Ask Steve Hatch, VP of Northern Europe and Executive Co-Sponsor of Disability@ in London, why he joined Meta, and his answer is nearly immediate: the opportunity to make a meaningful impact. “I initially turned down the role I was approached for,” he remembers. “I spent a few days thinking about it more, and I saw how I would be able to contribute in a truly valuable way. That was an incredibly important moment to personally work out how I could help. It took a few days for the penny to drop — but when it did, I was all in.”
Nearly a decade later, Steve says there’s still just as much space to drive change across the company and the community Meta serves. “The smart, kind people at Meta are unmatched,” he says, crediting his teammates for his tenure. “Whether working with groups in my day to day role or with the community of people with disabilities here in London, the heart everyone brings to our work and culture of care continues to inspire me every day.”
A culture that champions individual superpowers.
Much of Steve’s desire to build strong teams, a connected community and inclusive products stems from his personal experience with both mental health and dyslexia. “I’m a very proud dyslexic,” he offers. “While having dyslexia was challenging earlier in my life — particularly with reading, writing and more traditional information retention — I’ve come to see it as a superpower in my career. The way my brain is wired actually helps me connect disparate things. Bringing together different concepts and ideas to connect the dots not only matches very well with my dyslexic skillset, but is also key to fueling our future growth.”
Finding opportunities to draw on unique, individual strengths is common at Meta, Steve explains. “People here truly recognize and embrace this idea of personal superpowers. We collectively acknowledge that every person’s unique abilities and perspectives are valuable. It’s been amazing to see how this approach has resulted in bold thinking, bigger ideas and increased efficiency across projects, teams and regions — time and time again.”
Steve highlights a particular instance when the power of shared experiences and individual strengths really shined. “During the pandemic, the Disability@ community set up online groups where people could share the challenges they were facing,” he remembers. “Many team members were experiencing anxiety, depression and other new-to-them feelings while isolating at home. Neurodiverse teammates who have navigated these conditions throughout their lives stepped up to share their strategies, skills and toolkits to help. I think that helped us see how much we have to give one another, as well as how we’re capable of managing so much more when we turn to our teammates for their perspective and support.”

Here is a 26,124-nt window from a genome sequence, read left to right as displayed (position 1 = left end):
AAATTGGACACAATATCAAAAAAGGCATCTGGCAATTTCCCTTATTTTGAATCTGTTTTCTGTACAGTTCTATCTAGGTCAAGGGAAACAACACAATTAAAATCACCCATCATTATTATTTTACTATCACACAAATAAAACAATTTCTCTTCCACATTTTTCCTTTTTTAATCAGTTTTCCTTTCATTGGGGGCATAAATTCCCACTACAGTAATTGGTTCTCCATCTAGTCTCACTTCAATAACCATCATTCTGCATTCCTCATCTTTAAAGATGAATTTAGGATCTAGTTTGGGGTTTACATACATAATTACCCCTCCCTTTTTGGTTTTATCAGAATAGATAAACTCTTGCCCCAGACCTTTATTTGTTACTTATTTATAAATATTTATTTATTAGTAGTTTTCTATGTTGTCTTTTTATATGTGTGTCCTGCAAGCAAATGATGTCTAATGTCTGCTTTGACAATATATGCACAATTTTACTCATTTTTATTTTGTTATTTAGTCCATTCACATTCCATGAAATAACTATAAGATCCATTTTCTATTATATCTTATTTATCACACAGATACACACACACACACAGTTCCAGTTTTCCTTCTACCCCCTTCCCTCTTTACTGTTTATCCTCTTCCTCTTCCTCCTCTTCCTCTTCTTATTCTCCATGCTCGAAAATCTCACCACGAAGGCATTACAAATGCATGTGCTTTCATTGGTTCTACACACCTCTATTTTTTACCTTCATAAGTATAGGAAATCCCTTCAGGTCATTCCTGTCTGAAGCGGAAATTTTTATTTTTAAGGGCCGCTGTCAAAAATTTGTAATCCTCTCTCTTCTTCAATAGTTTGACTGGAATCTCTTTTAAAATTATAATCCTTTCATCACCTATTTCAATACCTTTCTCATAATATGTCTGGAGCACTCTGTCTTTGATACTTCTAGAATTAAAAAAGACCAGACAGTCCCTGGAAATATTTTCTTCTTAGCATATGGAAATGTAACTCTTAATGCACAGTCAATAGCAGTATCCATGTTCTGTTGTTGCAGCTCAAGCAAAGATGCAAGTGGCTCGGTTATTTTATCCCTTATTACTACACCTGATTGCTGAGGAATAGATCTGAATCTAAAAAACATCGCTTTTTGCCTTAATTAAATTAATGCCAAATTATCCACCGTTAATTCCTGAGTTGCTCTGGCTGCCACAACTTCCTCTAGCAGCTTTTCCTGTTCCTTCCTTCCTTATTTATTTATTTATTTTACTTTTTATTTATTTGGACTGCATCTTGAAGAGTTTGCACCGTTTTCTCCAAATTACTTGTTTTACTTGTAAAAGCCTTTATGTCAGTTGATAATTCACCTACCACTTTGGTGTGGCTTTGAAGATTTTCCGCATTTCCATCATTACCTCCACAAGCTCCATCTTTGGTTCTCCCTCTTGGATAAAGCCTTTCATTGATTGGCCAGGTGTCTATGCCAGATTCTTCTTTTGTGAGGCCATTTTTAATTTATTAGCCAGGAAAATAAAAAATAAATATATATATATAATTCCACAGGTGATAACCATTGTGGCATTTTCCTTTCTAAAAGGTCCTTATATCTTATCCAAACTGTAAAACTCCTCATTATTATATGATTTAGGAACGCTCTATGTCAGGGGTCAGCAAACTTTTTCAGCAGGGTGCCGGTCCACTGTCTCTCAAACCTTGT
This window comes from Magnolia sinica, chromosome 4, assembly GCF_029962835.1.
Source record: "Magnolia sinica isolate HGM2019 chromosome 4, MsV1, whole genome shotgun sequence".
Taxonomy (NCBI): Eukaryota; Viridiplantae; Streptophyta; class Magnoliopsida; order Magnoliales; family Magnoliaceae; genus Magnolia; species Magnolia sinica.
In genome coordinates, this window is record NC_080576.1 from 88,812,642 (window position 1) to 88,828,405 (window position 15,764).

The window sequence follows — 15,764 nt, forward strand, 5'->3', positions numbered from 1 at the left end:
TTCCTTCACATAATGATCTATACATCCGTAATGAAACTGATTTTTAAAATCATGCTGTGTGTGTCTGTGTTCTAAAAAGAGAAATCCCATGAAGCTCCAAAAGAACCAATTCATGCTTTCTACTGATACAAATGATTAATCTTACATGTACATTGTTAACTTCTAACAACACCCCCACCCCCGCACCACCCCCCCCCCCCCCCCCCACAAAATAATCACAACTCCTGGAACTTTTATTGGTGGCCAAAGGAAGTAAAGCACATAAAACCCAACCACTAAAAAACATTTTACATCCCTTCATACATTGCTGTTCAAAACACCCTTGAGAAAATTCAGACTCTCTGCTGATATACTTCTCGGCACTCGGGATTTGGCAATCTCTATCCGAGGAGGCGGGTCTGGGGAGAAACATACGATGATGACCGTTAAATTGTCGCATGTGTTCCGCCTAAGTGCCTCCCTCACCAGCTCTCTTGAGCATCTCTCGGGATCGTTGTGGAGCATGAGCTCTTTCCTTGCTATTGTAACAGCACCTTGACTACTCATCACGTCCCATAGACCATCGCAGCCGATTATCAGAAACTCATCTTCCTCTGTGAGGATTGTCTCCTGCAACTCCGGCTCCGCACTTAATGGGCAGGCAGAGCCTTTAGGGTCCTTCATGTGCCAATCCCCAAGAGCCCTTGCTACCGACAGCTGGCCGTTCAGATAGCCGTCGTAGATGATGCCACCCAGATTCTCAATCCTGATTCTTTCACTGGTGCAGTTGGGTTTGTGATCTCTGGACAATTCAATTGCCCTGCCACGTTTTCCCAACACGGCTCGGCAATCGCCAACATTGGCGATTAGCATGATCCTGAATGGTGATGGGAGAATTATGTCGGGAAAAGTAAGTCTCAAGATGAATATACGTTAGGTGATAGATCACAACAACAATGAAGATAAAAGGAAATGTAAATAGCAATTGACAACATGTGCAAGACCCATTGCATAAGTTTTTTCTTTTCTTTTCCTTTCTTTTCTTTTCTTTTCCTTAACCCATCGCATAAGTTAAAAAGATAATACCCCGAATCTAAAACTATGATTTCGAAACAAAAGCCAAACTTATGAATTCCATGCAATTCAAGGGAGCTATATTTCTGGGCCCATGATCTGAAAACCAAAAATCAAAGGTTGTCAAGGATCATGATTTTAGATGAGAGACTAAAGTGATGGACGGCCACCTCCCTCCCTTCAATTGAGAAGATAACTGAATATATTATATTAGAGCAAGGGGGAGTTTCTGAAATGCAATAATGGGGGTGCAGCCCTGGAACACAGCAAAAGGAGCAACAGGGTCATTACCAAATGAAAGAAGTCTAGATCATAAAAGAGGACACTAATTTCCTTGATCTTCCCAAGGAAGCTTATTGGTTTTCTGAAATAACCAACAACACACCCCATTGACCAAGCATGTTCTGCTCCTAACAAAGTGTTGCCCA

Inclusivity empowers teams to build for everyone.
At Meta, championing diversity of thought and welcoming a range of perspectives helps leaders and teams think outside the box. “Inclusivity goes far beyond just hiring people from different backgrounds and with different capabilities,” Steve explains. “It’s about fostering a culture and space where everyone is set up to succeed once they’re here. It’s a feeling, and you know it when you feel it. We know we need to empower the widest breadth of people on our teams to build the best and most inclusive products possible.”
“I love that Meta is truly for all people,” Steve says."Not only are all Meta offices designed to accommodate physical disabilities, such as for wheelchair users, but we've also accounted for mental health and other chronic conditions. Team members can work with their managers to design their schedule, and we all have flexibility about how and where we work. This accommodates not only team members with disabilities themselves, but also those who may be caring for family members. Being inclusive is foundational for everything we do, and that’s something I’m both passionate about and really proud of.”
“I can think of countless examples where inclusivity has inspired people across teams to do things differently,” he smiles. “In one instance, a person with blindness developed life-changing alt text for the visually impaired. This was something we hadn’t done to this degree before. That sort of innovation unlocks powerful new experiences for people who wouldn’t have them otherwise.”
A unique approach to leadership.
In addition to an emphasis on diversity and inclusivity, Steve highlights additional aspects of the culture at Meta that have enabled him to evolve as a leader — and make it possible for others to grow and thrive in their roles, too.
“The flat structure we have always comes to mind first, because it’s truly unusual and encourages leadership to take shape in many ways,” he says. “Leaders at Meta aren’t limited to leads, managers or people managers. Anyone can raise an idea and drive it forward. Once you’ve been here for a little bit, you quickly realize that if you’ve got the right idea, there are thousands of people here who are going to work with you on that idea. No matter where you sit or what you’re working on, you’ll find leaders at Meta strike a special balance between drive and surrender.”
He continues, “I’ve been at Meta for nine years, but it really feels like a new company every six months. There’s never a shortage of new challenges to solve or innovative ideas to explore. From building strong communities internally to innovating across products, teams and regions, there’s tremendous opportunity for everyone, every day.”